It was in the context of the Catholic Worker that I began to learn of the many motivations of those who refuse to pay for war. Lana Jacobs who I lived with in the community in Columbia, Missouri explained to me and others quite simply that we paid our personal property taxes as one measure to pool our resources to provide services of value as part of our ethical belief. On the other side was the communal belief that we had an obligation to refuse to pay federal income taxes, half of which has gone to war annually for decades.
Sharing resources within the community made it possible for me invest time in energy into projects that provided for people’s basic needs and resisting militarism opposed to earning a large income. It was living and sharing lives with men who had been maimed by war that solidfied the decision to not pay for war. Those early experiences in community helped form my conscience in regards to taxes. It was many years into WTR before hearing people (mostly in NWTRCC) bring up local and state taxes and concerns of the policies that they fund.
I found myself at city hall once again during the last week of the year to pay my personal property taxes. In the state of Missouri, property taxes are due by the end of the year and so many wait till that last minute to get their taxes in (sound familiar?) In recent years I have committed to avoiding the headache of fighting the lines at city hall and have been mailing them in early.
While I don’t necessarily believe the statement ‘you can’t fight city hall;’ it is not normally where I go to battle there seem to be at least annual protests there calling for change. A few years ago I shared a blog about a protest a few winters ago when the polar vortex was coming and the lack of resources was threatening people’s lives. Some time later there was a prolonged occupation of city hall to get the mayor to resign primarily because of her treatment of the unhoused population in St. Louis. Unfortunately with the new mayor there has been increasing needs for housing, less services available despite increased resources with the pandemic relief money.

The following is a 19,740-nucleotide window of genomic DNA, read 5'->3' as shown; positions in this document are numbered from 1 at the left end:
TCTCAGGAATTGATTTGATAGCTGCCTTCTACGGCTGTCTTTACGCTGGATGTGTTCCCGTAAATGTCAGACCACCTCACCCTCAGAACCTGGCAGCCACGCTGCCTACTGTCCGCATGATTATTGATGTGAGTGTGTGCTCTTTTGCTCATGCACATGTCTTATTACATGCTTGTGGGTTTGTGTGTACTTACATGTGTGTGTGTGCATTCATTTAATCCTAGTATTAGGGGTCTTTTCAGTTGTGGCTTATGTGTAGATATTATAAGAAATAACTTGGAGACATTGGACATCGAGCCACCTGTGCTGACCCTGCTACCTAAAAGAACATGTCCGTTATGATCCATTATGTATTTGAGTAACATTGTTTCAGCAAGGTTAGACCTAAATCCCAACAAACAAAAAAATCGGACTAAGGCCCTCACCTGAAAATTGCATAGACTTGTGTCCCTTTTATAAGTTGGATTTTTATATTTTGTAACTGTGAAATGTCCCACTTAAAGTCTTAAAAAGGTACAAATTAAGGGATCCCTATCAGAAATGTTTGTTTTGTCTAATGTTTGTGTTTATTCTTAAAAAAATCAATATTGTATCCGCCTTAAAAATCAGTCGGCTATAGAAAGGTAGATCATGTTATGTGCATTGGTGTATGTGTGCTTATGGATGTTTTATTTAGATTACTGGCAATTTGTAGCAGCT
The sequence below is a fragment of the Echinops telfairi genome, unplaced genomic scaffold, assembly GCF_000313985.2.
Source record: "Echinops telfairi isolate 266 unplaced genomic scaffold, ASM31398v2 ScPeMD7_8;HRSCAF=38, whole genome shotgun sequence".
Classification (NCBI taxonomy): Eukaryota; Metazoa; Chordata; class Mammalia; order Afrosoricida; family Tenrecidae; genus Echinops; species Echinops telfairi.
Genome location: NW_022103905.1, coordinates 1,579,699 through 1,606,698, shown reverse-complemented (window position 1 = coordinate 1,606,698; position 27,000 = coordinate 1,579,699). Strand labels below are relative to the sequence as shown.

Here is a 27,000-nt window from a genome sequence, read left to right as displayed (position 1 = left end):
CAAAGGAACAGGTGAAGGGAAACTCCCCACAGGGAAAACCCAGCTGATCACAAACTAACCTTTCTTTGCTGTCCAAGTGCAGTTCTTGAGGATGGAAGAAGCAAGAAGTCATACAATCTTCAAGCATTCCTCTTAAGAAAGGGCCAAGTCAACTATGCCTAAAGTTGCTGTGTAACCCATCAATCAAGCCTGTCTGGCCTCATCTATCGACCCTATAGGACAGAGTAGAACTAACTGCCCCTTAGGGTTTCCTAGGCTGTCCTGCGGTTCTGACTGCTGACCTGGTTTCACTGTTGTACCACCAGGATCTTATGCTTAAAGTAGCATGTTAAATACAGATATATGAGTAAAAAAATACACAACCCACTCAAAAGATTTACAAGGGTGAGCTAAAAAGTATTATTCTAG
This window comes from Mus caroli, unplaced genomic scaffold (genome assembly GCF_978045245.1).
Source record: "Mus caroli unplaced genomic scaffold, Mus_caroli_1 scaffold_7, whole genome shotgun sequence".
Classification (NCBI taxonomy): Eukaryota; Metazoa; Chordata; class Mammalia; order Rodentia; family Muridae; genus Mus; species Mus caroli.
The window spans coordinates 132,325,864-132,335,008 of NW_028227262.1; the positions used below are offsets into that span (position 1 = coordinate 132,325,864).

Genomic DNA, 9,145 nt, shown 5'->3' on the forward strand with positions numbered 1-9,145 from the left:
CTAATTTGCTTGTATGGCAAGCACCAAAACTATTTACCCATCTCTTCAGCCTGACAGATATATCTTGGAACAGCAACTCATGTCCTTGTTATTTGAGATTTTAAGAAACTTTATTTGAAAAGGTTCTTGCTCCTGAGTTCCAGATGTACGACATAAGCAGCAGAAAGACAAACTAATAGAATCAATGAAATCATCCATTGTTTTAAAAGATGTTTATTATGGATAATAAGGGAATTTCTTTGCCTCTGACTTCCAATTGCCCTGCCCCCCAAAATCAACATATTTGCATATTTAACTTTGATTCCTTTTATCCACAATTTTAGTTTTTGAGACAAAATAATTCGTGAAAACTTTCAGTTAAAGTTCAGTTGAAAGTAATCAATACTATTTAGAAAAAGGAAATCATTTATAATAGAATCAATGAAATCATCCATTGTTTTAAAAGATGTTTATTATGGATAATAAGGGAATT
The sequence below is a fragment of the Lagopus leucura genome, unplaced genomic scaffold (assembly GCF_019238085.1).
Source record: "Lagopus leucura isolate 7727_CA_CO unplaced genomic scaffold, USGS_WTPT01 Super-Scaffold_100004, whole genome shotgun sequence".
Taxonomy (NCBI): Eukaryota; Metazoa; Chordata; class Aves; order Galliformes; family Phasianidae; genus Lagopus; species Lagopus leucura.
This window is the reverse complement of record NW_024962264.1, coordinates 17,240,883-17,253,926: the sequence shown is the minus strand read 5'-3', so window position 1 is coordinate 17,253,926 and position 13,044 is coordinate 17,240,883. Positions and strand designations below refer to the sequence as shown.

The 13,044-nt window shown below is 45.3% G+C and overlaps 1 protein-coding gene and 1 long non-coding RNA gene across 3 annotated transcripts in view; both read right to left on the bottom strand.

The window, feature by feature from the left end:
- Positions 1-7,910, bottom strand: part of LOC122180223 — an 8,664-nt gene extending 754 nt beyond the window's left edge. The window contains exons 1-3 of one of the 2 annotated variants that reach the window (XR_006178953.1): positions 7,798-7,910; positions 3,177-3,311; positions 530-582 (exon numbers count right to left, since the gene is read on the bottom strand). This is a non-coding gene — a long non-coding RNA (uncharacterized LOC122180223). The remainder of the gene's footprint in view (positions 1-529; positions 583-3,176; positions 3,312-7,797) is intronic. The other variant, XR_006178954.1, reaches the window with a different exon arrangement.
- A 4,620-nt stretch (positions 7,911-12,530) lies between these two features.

In the days before the tax deadline, I realized I had not received my personal property tax bill. I was hoping against hope that I would not have to go in person but when I called city hall and heard the recording “Due to the current pandemic our operations have been affected and we are doing everything we can to assist you and appreciate your patience” I knew there were be no answers in the bureaucratic black hole of the phone maze; when I searched online it said that my account was closed.
So off I was to city hall on the penultimate day to pay my taxes. The line seemed short until we rounded a corner to a strange game of musical chairs that eventually ended at office cubicles that resulted in a tax bill only to go to two other lines before paying the bill. I kept thinking of one of my favorite lines from the film, Harold and Maude, “It’s the curse of a government job.’
Fortunately I was surrounded by good company and we were laughing making light and parting with well wishes, On my way out I asked a worker what had happened; it seems like city hall failed to send out the property bill and closed the accounts of many residents. Again I was thinking about all the misallocation of our collective resources and the need for transparency in how our taxes are being spent. (I found one or two sources of how my local taxes are being spent a little upsetting.)
I was thinking a lot about Ruth Benn writing about her many encounters in recent times with the IRS especially in Problems Were Encountered. I imagine there will continue to tensions with the tax collectors as they try to demand payment and we demand accountability for how are collective resources are spent.